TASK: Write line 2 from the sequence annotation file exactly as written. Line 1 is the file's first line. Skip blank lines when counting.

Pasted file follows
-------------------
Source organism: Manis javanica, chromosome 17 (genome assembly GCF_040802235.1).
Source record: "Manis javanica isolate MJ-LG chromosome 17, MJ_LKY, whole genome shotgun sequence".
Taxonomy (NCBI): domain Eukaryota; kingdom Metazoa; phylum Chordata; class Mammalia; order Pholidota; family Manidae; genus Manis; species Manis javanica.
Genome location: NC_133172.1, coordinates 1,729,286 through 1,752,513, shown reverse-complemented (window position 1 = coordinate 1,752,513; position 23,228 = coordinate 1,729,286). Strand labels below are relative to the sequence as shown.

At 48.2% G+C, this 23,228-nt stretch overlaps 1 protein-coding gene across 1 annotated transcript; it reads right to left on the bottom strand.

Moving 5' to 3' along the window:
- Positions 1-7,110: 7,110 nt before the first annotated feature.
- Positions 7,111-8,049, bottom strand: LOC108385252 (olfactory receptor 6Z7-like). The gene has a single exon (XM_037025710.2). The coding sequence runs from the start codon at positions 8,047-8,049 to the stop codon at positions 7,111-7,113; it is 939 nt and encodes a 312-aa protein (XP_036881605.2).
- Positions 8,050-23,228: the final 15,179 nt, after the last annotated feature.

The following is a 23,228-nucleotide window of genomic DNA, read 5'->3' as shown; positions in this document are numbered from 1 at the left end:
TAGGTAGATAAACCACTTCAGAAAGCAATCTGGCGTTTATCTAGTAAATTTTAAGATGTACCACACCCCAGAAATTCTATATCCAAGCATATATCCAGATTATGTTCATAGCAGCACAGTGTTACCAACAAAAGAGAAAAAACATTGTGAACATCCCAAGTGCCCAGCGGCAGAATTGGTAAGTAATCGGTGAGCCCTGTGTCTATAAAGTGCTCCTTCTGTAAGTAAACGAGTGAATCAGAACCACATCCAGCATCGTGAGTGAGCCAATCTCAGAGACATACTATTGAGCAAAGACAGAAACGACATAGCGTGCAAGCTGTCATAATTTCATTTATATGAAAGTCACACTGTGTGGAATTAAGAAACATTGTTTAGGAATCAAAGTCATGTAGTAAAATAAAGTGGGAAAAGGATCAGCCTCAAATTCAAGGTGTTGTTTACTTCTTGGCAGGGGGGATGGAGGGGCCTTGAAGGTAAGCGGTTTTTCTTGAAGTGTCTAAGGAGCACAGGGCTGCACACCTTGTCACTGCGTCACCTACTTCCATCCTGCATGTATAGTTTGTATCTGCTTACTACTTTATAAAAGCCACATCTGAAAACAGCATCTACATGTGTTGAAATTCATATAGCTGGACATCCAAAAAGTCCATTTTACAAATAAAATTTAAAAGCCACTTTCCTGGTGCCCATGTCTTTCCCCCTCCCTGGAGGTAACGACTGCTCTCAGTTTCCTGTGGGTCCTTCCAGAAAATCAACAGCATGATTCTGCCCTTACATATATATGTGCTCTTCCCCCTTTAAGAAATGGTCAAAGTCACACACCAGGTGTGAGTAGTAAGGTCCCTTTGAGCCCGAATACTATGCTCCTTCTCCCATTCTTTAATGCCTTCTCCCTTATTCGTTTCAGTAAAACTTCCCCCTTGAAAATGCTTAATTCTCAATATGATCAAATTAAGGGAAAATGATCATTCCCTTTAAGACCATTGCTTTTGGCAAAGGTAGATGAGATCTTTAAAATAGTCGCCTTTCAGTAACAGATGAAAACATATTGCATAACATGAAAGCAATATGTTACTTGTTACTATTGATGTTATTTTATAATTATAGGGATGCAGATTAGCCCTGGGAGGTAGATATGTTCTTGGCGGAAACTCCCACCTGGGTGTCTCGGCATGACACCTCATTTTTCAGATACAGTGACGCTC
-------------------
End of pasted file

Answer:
Source record: "Manis javanica isolate MJ-LG chromosome 17, MJ_LKY, whole genome shotgun sequence".